Thelma Smith does not hold showy academic honors or boast a high-profile history of curatorial accomplishments or museum directorships. Nonetheless, her role in the Texas art world and the American museum realm is significant: This pleasant, intelligent woman oversees the front desk of one of the world’s most vaunted museums, The Menil Collection.
Over coffee and a subsequent email conversation, we queried Miz Smith about her journey to be the Menil’s most visible person — its official greeter — and sought insider tales about its legendary founder, Dominique de Menil.
North Carolina-born Smith and her husband, sculptor George Smith, moved to Houston in 1981 when he was offered a teaching professorship at Rice. The mother of three (including artist Kaneem Smith) attended colleges and universities in North Carolina, New York and Houston; she modestly describes herself as a “perpetual student.”
Her entry into the Menil culture began after a stint as secretary to the head of the Houston Public Library system.
“I first worked at the Menil at the Houston publication office for the Image of the Black in Western Art for about a year while the museum was being built across the street,” she says. “Next I worked at Rothko Chapel from about 1986 to 1998. When the chapel closed for renovations, in 1998, I began working at the Menil as a gallery attendant, which was the only position available at the time. I began at the front desk about a year after Winfrey Purington retired .”
With the official title of visitor/ membership associate, Smith has been one of the museum’s longest-serving presences at the understated entrance, ready with a calm word of encouragement or acting as a Sherpa to the galleries and rotating exhibitions.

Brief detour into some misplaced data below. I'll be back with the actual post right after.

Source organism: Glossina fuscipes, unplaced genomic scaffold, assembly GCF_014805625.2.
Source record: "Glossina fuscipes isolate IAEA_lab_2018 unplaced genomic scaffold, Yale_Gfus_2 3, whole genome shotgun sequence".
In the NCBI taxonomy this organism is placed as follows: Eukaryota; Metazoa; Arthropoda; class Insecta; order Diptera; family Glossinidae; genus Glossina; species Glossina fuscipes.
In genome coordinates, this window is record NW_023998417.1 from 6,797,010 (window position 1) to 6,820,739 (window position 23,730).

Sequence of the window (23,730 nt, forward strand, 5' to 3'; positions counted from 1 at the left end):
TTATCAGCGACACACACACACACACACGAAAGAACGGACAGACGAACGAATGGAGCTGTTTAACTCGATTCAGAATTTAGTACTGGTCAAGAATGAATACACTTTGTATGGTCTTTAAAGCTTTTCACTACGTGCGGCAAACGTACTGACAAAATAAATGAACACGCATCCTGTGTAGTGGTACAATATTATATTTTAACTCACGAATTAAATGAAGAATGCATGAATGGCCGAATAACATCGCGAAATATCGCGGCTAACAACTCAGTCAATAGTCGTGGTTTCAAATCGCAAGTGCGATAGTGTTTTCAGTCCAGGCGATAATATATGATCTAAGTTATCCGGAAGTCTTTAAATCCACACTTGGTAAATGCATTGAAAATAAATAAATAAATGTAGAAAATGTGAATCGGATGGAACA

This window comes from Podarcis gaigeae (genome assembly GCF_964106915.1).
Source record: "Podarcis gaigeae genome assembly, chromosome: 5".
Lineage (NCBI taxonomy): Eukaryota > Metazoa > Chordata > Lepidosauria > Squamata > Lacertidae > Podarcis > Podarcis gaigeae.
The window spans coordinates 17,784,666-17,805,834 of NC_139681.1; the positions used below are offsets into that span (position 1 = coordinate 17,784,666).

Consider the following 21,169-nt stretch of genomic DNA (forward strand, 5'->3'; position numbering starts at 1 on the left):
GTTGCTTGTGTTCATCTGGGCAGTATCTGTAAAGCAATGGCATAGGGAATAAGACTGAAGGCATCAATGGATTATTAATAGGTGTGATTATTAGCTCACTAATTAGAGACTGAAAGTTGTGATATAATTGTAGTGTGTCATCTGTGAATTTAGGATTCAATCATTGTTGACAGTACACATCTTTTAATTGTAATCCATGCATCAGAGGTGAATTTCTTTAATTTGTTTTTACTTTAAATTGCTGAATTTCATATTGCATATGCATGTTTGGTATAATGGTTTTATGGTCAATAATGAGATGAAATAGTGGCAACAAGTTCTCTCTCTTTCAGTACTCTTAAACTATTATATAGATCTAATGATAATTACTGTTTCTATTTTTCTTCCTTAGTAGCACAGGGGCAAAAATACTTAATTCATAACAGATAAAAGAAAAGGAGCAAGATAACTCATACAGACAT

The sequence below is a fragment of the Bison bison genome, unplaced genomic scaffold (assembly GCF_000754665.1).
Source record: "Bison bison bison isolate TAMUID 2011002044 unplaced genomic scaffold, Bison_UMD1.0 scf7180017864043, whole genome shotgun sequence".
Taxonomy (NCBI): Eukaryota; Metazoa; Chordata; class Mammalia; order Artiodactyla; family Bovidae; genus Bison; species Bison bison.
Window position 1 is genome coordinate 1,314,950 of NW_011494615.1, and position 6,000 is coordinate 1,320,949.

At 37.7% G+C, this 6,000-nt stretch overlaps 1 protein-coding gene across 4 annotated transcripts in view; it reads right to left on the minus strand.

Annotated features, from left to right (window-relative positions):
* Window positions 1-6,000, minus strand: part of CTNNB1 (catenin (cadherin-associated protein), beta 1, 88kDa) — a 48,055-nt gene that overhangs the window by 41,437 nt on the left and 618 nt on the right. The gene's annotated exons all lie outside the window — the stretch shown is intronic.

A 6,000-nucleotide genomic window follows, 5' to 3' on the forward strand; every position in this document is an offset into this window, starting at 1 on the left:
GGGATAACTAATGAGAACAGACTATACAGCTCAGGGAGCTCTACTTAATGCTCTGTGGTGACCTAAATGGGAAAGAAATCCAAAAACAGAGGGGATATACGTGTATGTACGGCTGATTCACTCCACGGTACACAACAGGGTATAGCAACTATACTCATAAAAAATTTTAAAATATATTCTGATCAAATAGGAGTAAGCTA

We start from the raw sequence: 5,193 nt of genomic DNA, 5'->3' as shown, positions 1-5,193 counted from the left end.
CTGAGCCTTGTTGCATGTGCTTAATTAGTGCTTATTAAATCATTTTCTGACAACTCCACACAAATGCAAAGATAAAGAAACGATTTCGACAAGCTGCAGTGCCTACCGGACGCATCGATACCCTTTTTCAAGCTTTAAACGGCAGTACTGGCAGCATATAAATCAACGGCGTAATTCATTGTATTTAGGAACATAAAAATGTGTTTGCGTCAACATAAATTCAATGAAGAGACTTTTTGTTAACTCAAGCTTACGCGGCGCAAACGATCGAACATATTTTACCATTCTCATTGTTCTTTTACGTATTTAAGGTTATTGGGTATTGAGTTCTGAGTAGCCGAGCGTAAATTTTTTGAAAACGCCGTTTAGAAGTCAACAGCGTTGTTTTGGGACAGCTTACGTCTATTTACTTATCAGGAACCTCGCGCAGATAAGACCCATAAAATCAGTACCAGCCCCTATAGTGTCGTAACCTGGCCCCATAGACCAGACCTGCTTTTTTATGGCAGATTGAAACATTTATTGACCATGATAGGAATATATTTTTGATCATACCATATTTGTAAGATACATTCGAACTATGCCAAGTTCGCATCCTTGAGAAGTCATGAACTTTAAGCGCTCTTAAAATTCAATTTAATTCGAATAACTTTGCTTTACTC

She first met Mrs. de Menil in 1981, when George Smith began his tenure at Rice; the couple was invited to a reception at the patroness’ home for photojournalist Gordon Parks.
Of her former boss, the museum’s namesake founder, she says, “I had never met anyone like her. Such a special person, who exemplified grace, dignity and respect for others. I was impressed by what seemed to me her belief that the world could be a better place, and she actually did her part in that pursuit.”
She shares her favorite Mrs. de Menil anecdote: “One day I was working in the chapel when Mrs. de Menil entered. A young man was lying down on one of the benches inside, and I quickly went over to the bench and began to ask him to get up. By that time, Mrs. D. was walking through the entrance, and realizing what I was doing, she shook her head “No.” I understood immediately that she did not want me to disturb him on her behalf.
“I also remember once she, Mrs. Nabila Drooby [board member], and Suna Umari [attendant and later historian] walked into the chapel when a woman was sitting on the center cushion. They began a conversation. As they continued their conversation, the woman turned around and went, “Shh.” Mrs. D. quietly got up from the bench where she was sitting, and they all went outside. Just a couple of examples of the respect she had for others.”
Most memorable visitor? Smith refuses to single out one, drop a celebrity name or mention art-world luminati; instead, she is impressed by those who make a pilgrimage from parts of the world as far-flung as Tasmania and return more than once.
“So many people who visit the Menil are memorable,” Smith says. “I especially appreciate those who come back to the desk to tell me how much they enjoyed their visit, using words like ‘amazing,’ ‘beautiful,’ ‘special.’ I graciously accept all these accolades in honor of Mrs. de Menil.”
About her job, Smith says, “Behind these walls are some of the most beautiful, most important, most amazing works of art in art history. Yet, the museum is not unapproachable, nor exhausting. You visit the Menil, and you are refreshed.”